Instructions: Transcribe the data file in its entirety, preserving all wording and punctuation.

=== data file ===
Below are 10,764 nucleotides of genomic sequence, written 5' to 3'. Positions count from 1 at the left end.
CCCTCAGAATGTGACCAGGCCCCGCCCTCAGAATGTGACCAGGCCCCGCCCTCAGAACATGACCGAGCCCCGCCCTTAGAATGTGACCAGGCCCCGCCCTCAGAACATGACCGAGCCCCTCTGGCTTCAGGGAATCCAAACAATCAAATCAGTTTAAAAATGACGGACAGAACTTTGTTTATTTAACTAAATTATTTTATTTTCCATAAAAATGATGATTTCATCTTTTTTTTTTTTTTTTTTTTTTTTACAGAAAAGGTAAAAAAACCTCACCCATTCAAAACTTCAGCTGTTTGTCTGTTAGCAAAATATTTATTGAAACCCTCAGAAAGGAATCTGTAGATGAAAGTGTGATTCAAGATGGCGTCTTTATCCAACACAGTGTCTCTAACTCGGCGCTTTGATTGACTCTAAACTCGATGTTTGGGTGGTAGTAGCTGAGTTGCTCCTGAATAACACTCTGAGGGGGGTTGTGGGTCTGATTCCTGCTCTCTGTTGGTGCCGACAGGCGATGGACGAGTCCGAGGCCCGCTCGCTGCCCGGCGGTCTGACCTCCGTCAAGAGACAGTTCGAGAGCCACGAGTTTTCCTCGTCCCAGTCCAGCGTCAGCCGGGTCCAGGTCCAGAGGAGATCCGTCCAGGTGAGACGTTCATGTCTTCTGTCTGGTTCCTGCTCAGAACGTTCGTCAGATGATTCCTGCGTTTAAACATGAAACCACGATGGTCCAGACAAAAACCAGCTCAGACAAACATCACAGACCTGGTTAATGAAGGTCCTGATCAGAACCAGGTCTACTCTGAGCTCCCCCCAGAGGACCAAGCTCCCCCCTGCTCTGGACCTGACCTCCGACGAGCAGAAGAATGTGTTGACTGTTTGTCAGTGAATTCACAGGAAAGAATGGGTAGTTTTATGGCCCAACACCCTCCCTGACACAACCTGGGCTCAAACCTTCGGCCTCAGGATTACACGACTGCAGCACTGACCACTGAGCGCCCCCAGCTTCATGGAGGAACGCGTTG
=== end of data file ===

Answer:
Below are 10,764 nucleotides of genomic sequence, written 5' to 3'. Positions count from 1 at the left end.
CCCTCAGAATGTGACCAGGCCCCGCCCTCAGAATGTGACCAGGCCCCGCCCTCAGAACATGACCGAGCCCCGCCCTTAGAATGTGACCAGGCCCCGCCCTCAGAACATGACCGAGCCCCTCTGGCTTCAGGGAATCCAAACAATCAAATCAGTTTAAAAATGACGGACAGAACTTTGTTTATTTAACTAAATTATTTTATTTTCCATAAAAATGATGATTTCATCTTTTTTTTTTTTTTTTTTTTTTTTACAGAAAAGGTAAAAAAACCTCACCCATTCAAAACTTCAGCTGTTTGTCTGTTAGCAAAATATTTATTGAAACCCTCAGAAAGGAATCTGTAGATGAAAGTGTGATTCAAGATGGCGTCTTTATCCAACACAGTGTCTCTAACTCGGCGCTTTGATTGACTCTAAACTCGATGTTTGGGTGGTAGTAGCTGAGTTGCTCCTGAATAACACTCTGAGGGGGGTTGTGGGTCTGATTCCTGCTCTCTGTTGGTGCCGACAGGCGATGGACGAGTCCGAGGCCCGCTCGCTGCCCGGCGGTCTGACCTCCGTCAAGAGACAGTTCGAGAGCCACGAGTTTTCCTCGTCCCAGTCCAGCGTCAGCCGGGTCCAGGTCCAGAGGAGATCCGTCCAGGTGAGACGTTCATGTCTTCTGTCTGGTTCCTGCTCAGAACGTTCGTCAGATGATTCCTGCGTTTAAACATGAAACCACGATGGTCCAGACAAAAACCAGCTCAGACAAACATCACAGACCTGGTTAATGAAGGTCCTGATCAGAACCAGGTCTACTCTGAGCTCCCCCCAGAGGACCAAGCTCCCCCCTGCTCTGGACCTGACCTCCGACGAGCAGAAGAATGTGTTGACTGTTTGTCAGTGAATTCACAGGAAAGAATGGGTAGTTTTATGGCCCAACACCCTCCCTGACACAACCTGGGCTCAAACCTTCGGCCTCAGGATTACACGACTGCAGCACTGACCACTGAGCGCCCCCAGCTTCATGGAGGAACGCGTTG